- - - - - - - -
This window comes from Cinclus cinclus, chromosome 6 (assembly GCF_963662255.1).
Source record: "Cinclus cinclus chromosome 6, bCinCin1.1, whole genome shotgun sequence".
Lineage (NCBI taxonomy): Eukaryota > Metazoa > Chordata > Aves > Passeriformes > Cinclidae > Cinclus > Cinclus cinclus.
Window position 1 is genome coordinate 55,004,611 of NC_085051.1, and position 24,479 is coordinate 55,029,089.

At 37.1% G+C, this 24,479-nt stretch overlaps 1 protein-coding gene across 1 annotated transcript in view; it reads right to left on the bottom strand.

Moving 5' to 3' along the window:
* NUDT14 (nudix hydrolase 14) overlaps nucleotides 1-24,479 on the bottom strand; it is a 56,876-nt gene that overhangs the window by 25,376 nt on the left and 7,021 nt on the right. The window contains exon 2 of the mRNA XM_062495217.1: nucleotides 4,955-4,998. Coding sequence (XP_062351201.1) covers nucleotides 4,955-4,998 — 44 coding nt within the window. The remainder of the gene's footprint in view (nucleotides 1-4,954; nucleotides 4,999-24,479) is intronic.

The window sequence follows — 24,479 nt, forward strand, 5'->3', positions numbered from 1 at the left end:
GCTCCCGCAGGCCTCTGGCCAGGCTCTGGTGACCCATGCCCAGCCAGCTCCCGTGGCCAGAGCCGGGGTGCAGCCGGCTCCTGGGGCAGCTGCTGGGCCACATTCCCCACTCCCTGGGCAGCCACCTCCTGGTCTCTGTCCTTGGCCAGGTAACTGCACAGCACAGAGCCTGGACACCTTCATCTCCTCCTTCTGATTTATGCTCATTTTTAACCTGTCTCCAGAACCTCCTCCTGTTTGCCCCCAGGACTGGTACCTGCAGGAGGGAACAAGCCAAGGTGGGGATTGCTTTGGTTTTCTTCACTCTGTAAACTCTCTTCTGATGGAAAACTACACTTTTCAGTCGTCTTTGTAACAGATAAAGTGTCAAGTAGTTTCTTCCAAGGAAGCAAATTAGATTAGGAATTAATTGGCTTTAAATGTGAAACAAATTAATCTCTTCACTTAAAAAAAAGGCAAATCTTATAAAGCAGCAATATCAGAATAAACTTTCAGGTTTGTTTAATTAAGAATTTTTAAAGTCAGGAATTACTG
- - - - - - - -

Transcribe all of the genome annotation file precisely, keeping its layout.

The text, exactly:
This window comes from Cinclus cinclus, chromosome 6 (assembly GCF_963662255.1).
Source record: "Cinclus cinclus chromosome 6, bCinCin1.1, whole genome shotgun sequence".
Lineage (NCBI taxonomy): Eukaryota > Metazoa > Chordata > Aves > Passeriformes > Cinclidae > Cinclus > Cinclus cinclus.
Window position 1 is genome coordinate 55,004,611 of NC_085051.1, and position 24,479 is coordinate 55,029,089.

At 37.1% G+C, this 24,479-nt stretch overlaps 1 protein-coding gene across 1 annotated transcript in view; it reads right to left on the bottom strand.

Moving 5' to 3' along the window:
* NUDT14 (nudix hydrolase 14) overlaps nucleotides 1-24,479 on the bottom strand; it is a 56,876-nt gene that overhangs the window by 25,376 nt on the left and 7,021 nt on the right. The window contains exon 2 of the mRNA XM_062495217.1: nucleotides 4,955-4,998. Coding sequence (XP_062351201.1) covers nucleotides 4,955-4,998 — 44 coding nt within the window. The remainder of the gene's footprint in view (nucleotides 1-4,954; nucleotides 4,999-24,479) is intronic.

The window sequence follows — 24,479 nt, forward strand, 5'->3', positions numbered from 1 at the left end:
GCTCCCGCAGGCCTCTGGCCAGGCTCTGGTGACCCATGCCCAGCCAGCTCCCGTGGCCAGAGCCGGGGTGCAGCCGGCTCCTGGGGCAGCTGCTGGGCCACATTCCCCACTCCCTGGGCAGCCACCTCCTGGTCTCTGTCCTTGGCCAGGTAACTGCACAGCACAGAGCCTGGACACCTTCATCTCCTCCTTCTGATTTATGCTCATTTTTAACCTGTCTCCAGAACCTCCTCCTGTTTGCCCCCAGGACTGGTACCTGCAGGAGGGAACAAGCCAAGGTGGGGATTGCTTTGGTTTTCTTCACTCTGTAAACTCTCTTCTGATGGAAAACTACACTTTTCAGTCGTCTTTGTAACAGATAAAGTGTCAAGTAGTTTCTTCCAAGGAAGCAAATTAGATTAGGAATTAATTGGCTTTAAATGTGAAACAAATTAATCTCTTCACTTAAAAAAAAGGCAAATCTTATAAAGCAGCAATATCAGAATAAACTTTCAGGTTTGTTTAATTAAGAATTTTTAAAGTCAGGAATTACTG